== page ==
INTRODUCTION TO THE COMMITTEE
How we were formed
The JBLC was formed in 2009 in response to a directive from the Kennel Club requesting that Breed Clubs form a health committee for their breed and appoint a Breed Health Co-ordinator (BHC) who would liaise between them and the Kennel Club on all matters relating to health.
It was agreed that each Club would have two representatives on the Committee, with Betty Aughey as our first Breed Health Co-ordinator. As well as health issues it was agreed that we would also consider topics of mutual interest, such as judging lists, judges education, shows etc.
Each of the Clubs donated a 'start up' amount and this small fund, together with a number of donations (from BOW calendars, the KC Charitable Trust and the sale of Liz Gaults jams etc.) pays for our activities.
What we do
Kennel Club Issues and the Breed Standard
We have considered several issues referred by the Kennel Club, and successfully petitioned on two of particular importance to the breed clubs:
We have used our funds on several occasions to support important activities related to breed health:
The Breed Health Survey was designed by Elizabeth Kershaw, the Breed Health Co-ordinator at the time, and Anne McBride from Southampton University. The results of the survey were published in Spring 2015
CEA: when a case of CEA was confirmed in the breed in 2012, an investigation by the JBLC revealed that there were carriers in the population. Following this the JBLC asked the KC to record the results of DNA CEA testing which they agreed to do. We then recommended widespread testing to Bearded Collie breeders. We continue to urge breeders to DNA test their dogs for CEA and hope that if one 'generation' of Beardies is tested now, further testing will no longer be required and CEA will be eradicated.
We also organise other activities which are largely self-funding or paid for by participants:
Seminars: we ran a 'Breeding for Health' seminar
in 2012 and have plans to run further seminars
DNA Databank: in 2014 we agreed with the Animal Health Trust (AHT) to set up the DNA databank for the breed, to provide valuable material for future research or as a resource should another genetic disease crop up.
How we work
Our structure was initially rather informal but as things progressed it became important to develop our own Constitution. The current version of the Constitution was approved in 2014. The Committee now consists of an independent Chair - Mr Bob Gregory, our Breed Health Co-ordinator - Elizabeth Ayrton, and an independent Secretary - Yvonne Fox, together with two representatives from each Club.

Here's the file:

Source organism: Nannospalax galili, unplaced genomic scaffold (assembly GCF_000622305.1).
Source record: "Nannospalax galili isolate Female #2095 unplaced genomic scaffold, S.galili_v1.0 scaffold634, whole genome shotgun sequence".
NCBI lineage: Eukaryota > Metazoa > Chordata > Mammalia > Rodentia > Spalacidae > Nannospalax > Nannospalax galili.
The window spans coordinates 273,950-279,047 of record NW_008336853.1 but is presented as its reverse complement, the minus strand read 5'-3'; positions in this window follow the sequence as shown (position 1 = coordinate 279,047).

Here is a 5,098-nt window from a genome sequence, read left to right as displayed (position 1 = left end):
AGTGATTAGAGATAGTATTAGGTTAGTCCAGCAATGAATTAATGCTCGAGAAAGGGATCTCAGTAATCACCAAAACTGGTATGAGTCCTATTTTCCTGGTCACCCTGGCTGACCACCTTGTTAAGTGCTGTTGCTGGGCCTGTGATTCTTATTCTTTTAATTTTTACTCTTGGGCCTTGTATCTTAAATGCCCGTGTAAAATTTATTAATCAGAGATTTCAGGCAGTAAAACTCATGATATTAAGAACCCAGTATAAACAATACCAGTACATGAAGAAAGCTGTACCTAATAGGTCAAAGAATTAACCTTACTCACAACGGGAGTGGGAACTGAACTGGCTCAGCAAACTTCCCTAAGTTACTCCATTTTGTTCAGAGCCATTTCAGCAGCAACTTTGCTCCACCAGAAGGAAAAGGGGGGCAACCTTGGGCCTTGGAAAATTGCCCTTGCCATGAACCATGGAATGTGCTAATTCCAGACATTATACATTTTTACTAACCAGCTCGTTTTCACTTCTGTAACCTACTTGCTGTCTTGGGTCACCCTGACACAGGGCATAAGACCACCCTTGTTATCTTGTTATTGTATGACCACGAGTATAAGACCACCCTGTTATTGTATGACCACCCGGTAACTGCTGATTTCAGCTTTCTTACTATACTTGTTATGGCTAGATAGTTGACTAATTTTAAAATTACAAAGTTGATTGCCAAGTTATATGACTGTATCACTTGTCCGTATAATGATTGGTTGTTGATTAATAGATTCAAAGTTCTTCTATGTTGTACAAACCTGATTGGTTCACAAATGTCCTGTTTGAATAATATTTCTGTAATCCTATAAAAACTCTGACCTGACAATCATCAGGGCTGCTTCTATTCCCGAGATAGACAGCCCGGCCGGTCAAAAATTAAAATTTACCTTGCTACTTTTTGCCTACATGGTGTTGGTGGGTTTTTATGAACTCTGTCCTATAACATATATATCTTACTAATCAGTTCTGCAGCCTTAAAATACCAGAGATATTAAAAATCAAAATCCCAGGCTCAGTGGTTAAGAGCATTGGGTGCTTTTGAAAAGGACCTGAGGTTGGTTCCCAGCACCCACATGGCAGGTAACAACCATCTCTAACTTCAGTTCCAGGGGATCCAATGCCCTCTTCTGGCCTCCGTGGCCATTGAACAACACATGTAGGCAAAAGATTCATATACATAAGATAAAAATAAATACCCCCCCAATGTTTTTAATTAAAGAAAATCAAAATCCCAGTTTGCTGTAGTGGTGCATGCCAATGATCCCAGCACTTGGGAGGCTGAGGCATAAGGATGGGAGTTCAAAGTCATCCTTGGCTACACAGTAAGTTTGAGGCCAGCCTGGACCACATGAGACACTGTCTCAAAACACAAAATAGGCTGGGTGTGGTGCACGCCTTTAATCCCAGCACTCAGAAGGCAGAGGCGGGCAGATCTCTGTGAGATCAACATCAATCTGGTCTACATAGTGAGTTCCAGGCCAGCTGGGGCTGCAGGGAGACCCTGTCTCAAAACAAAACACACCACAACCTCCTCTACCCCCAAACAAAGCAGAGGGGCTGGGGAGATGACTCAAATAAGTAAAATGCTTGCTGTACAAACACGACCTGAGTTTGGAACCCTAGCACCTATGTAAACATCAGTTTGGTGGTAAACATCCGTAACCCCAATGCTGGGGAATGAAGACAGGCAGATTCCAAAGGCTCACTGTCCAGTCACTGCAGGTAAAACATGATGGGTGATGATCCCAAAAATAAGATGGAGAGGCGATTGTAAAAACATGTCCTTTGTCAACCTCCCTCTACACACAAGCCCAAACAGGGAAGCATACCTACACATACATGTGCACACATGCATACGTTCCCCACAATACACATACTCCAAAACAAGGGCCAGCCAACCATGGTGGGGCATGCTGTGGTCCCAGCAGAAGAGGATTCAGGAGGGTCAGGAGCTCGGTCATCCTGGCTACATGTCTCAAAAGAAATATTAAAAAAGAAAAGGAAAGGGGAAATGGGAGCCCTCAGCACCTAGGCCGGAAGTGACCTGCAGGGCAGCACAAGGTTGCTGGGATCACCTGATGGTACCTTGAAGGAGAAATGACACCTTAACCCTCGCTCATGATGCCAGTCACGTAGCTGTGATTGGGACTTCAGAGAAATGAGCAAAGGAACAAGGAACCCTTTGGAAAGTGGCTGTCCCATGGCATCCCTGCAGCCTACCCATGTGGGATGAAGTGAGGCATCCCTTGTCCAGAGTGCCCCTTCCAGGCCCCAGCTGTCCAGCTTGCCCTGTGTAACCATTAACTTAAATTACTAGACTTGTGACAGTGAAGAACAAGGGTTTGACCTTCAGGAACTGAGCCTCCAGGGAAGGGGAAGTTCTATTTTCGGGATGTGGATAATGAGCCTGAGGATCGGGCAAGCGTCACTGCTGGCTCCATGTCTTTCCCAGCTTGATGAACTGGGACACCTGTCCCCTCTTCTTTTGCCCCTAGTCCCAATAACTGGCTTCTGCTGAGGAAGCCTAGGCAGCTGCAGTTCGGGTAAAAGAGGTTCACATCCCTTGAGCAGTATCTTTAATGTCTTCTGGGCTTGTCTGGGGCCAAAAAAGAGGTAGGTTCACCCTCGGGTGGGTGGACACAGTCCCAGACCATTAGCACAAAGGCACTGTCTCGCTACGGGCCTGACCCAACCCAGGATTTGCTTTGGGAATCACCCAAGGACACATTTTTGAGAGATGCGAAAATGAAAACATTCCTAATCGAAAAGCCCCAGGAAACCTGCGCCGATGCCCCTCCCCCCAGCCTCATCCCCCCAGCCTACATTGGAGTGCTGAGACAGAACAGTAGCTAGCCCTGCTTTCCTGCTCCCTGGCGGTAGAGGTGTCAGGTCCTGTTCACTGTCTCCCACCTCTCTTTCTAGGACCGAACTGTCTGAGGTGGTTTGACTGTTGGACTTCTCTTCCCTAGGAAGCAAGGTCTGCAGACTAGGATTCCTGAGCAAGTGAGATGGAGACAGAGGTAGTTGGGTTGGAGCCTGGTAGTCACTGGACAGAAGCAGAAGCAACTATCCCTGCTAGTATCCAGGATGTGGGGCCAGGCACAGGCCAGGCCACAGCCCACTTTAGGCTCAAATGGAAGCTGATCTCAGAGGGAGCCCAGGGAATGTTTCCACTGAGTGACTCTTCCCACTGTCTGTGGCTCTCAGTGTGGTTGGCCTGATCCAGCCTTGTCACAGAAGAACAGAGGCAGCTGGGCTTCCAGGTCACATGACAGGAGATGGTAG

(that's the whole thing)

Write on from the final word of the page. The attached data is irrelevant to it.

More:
We currently meet twice a year in the Midlands, with extra meetings as required, although it can be difficult to get everyone together due to Club Committee commitments and the distances some JBLC members have to travel - our Scottish members deserve particular recognition!
Most items that are discussed will need to go back to all the Clubs' committees for further discussion so we can obtain the majority view - the JBLC is not autonomous although we try to facilitate any action if we can. It must be remembered, though, that all Club Committee members are volunteers with busy lives outside of Beardies!
We encourage openness and information-sharing about health issues. We recognise that no-one sets out to breed an unhealthy dog, and that breeders who bring their concerns openly to us deserve our unreserved support. Nevertheless, if confidentiality is requested it is VERY important to us to honour the trust placed in us. We must then balance conflicting needs and find a way which enables us to act when the health of the breed as a whole is involved - and achieving this balance is not always easy.
The JBLC is very much a partnership with Beardie owners and breeders and we do listen and take on board your views. We are the link between 'the breed' and the KC on matters of health but we can achieve nothing without the co-operation of owners and breeders (big and small) of Bearded Collies! If you don't do the tests, don't try and learn about best breeding practices, don't attend the seminars on disease, aren't open when problems crop up and generally think that 'this doesn't affect me' there will be little that we can achieve and our precious breed won't have much of a future.
We recognise that there are many challenges going forward - the concerns over auto-immune disease, the falling number of Bearded Collies that are registered, and the breed's small gene pool being just some - and we hope that we can recognise members' concerns and work towards solutions together.
Yvonne Fox (JBLC Secretary)